Tipping Over: Why The Balance Challenge Concerns Women Leaders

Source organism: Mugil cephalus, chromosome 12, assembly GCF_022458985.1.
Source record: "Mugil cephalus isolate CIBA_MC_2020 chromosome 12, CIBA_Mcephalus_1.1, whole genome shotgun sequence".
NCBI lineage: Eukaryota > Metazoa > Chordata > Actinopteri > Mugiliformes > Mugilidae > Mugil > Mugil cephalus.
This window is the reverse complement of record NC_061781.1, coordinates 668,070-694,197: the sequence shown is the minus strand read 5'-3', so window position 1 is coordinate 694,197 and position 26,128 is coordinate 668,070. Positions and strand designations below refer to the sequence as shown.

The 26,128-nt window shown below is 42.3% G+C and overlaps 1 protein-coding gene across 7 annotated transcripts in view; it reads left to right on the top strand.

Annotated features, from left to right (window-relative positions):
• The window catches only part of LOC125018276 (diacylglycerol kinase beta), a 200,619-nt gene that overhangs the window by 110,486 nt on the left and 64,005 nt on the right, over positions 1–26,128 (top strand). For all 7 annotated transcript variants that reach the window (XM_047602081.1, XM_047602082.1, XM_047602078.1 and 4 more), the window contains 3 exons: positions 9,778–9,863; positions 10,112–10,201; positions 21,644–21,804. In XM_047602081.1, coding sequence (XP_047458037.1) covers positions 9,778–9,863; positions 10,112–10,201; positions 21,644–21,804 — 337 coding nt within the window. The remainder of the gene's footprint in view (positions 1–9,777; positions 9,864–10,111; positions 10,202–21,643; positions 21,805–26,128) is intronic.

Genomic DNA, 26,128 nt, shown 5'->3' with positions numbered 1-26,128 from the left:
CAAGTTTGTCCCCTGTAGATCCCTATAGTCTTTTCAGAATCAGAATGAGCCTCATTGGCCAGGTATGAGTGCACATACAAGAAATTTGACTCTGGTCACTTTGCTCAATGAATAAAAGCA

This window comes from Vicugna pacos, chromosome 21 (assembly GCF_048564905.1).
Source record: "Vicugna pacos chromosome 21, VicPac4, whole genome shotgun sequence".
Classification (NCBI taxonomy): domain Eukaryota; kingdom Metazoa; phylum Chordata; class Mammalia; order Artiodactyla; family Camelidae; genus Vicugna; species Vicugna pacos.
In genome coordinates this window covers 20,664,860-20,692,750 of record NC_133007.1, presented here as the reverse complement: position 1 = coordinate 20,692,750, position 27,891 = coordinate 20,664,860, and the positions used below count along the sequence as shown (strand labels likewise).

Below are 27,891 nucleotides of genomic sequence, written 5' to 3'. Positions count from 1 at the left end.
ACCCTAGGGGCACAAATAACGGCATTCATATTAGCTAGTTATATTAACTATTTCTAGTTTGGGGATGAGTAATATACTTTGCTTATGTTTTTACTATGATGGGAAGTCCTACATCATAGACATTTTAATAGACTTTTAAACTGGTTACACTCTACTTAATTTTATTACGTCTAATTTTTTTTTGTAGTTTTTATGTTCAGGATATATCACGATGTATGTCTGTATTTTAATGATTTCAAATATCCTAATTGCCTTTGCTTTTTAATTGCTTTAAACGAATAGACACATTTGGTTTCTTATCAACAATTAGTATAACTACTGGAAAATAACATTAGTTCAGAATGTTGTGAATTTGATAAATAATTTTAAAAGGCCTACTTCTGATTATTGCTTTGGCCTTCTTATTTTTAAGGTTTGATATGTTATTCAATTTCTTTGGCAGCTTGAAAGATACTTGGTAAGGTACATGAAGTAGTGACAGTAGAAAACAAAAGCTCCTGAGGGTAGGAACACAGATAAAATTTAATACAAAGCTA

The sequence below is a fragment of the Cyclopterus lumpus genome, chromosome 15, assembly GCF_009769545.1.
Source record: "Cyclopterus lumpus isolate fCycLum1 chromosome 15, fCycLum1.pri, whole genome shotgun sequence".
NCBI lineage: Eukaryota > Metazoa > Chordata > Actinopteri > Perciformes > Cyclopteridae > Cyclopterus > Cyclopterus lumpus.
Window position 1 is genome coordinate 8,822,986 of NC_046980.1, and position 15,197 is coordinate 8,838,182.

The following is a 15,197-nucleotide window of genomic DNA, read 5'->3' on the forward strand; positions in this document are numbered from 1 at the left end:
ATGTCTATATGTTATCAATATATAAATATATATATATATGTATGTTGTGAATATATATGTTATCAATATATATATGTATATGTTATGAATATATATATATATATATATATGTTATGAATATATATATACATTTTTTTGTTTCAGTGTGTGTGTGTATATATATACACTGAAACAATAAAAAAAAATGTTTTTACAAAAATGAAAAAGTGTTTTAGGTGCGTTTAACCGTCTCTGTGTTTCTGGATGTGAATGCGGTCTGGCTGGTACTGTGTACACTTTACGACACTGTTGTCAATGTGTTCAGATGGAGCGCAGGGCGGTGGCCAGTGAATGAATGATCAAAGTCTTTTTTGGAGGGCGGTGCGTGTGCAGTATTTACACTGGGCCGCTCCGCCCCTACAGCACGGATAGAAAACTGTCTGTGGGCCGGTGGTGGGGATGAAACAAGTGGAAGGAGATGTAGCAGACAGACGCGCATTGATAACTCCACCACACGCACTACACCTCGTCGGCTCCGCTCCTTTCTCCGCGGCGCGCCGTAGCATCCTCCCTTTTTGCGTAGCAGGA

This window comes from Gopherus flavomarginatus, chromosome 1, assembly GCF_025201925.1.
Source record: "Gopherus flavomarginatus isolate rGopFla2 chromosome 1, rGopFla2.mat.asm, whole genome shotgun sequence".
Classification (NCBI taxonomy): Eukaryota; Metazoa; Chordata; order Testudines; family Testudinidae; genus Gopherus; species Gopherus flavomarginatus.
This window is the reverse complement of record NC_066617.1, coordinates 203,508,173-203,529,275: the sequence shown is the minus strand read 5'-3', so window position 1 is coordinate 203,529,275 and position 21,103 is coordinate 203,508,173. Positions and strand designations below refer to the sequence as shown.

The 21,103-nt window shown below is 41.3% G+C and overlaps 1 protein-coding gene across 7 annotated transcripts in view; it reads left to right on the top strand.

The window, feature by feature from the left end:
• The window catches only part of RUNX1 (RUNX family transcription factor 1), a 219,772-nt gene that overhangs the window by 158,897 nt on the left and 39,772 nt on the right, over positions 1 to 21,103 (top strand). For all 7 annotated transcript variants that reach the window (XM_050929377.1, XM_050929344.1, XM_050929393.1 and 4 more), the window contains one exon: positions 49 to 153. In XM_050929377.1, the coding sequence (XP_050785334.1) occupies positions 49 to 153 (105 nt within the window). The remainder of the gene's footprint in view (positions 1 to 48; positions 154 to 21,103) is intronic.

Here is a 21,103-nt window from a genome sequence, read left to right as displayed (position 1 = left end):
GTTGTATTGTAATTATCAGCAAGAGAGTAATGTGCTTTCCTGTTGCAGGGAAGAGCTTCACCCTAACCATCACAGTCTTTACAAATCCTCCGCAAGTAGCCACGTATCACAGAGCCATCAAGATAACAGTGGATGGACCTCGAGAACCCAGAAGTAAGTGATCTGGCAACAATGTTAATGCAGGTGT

One simple tip to help find life balance is to incorporate exercise in your life. For many working women, whether at the beginning of their careers or comfortably moving toward the top, that ancient discussion of work/life balance might feel like a perennial nuisance that no one can get quite right.ButLori Bailey, global head of special lines at Zurich Insurance, writes in Fortune that by combining some of your responsibilities, you will likely sacrifice fewer opportunities to engage in each arena of your life.Bailey writes: “Unfortunately, time doesn’t grow on trees, or magically increase according to one’s will. So if I was to make this change, I would have to actively manage the other areas of my life to keep everything in balance. What I soon realized was that I didn’t have to necessarily sacrifice other areas of my life in order to make this happen – I could combine them.”[bctt tweet=“You don’t have to make sacrifices to keep everything in balance.”]Because each person has work, family, community and social obligations, Bailey writes that she is lucky to have an employer who values each part of her life.“Through Zurich, I could volunteer at several places as part of Global Community Week which would combine work and community; and volunteering with my daughter’s Girl Scout Troop combined family and community. I didn’t actually need more hours in the day – I just had to be smarter about how I used them. Maintaining an adequate life balance is a challenge for all of us – but even more important is making sure you have the right areas to balance.”What can really throw life and work out of balance for many women leaders is work travel. The Economist looked at a few reasons why women book travel earlier than their male colleagues, and concluded from the studies that the reason is because business travel stresses them out, so they want to plan ahead.According to The Economist: “A new report from Carson Wagonlit Travel, a corporate-travel firm, found that women, on average, book their business flights around two days earlier than men. The research was based on a database of 1.8m people who had booked corporate travel in 2014.”The story continues: “Another CWT study suggests that women find business travel more stressful. Compared with men, they get more anxious about things such as lost or delayed baggage, poor internet connections and not being able to eat healthily. Indeed, of a list of 12 measures it tracked, women were found to be more stressed by all of them except being forced to fly economy on medium- or long-haul flights.”This is not to say every woman traveling for work is freaking out about the change in time zones or zip codes.“According to research by Judi Brownel of Cornell University, female executives think corporate travel contributes to their professional advancement, provides freedom from daily routines and widens their worldview,” according to The Economist.No matter if you are at your home office or on the road, the ability to have both a personal life and a great working life is the goal of most every working woman on the planet. And in Glamour, Jillian Kramer writes that a study of 100 women college graduates ages 22-45 by Fairy God Boss found that salary or compensation was No. 1.Writes Kramer: “But the second most popular answer might surprise you: No matter their ages or whether they have children, women want flexible hours when it comes to work.”Kramer continues, “The women were asked to rate several factors on a scale of one to seven, with one being unnecessary to seven being absolutely crucial. For women younger than 30, compensation hit at average of 5.6—while flexible hours came in at 5.2. Meanwhile, women older than 30 ranked compensation at 5.5 and flexible hours at 5.3.”Women also rated vacations as high on the list of what they are looking for. That for sure speaks to balance-seekers.In a new study from Pluralsight, “which polled more than 500 women working in technology fields in the UK,” according to OnRec, “many feel they would benefit from more female role models (40 percent). Responses also showed that women in tech careers are running into a number of obstacles in climbing the corporate ladder, which may be impacting their salary and long-term career trajectory.”Not surprisingly, 50 percent of all respondents agree that balancing their career and personal life is challenging.[bctt tweet=“50% of all respondents agree that balancing their career and personal life is challenging.”]In an interview with Laura Dunn, Founder and Editor of Political Style and  Director of LED Media, for Huffington Post, Anna J. Rathbun, Director of Research for CBIZ Retirement Plan Services, talked about her search for balance during her successful career as one of a few women leaders in her field.  “I think that finding balance in one’s life requires a regular pause for prioritizing. Throughout one’s life, priorities change; it is necessary to take a moment periodically to reassess what is most important. When the workload gets heavy, my husband sacrifices some time with me, and I do the same for him. We have a great understanding of each other’s ambitions. Outside of that, I do my best to exercise, eat well, and laugh heartily.”Executive coach and mentor Nella Buttridge also writes in Huffington Post that resiliency is a strength to tap, but also that women leaders in the workplace can pay attention to the shifts in balance in both professional and personal lives.“Find your balance. Create some space for yourself. Do yoga, walk the dog, put aside some time for reflection,” Bettridge writes. “You need something to offset all the obligations and deadlines. This helps you to keep your distance — and take more risks.”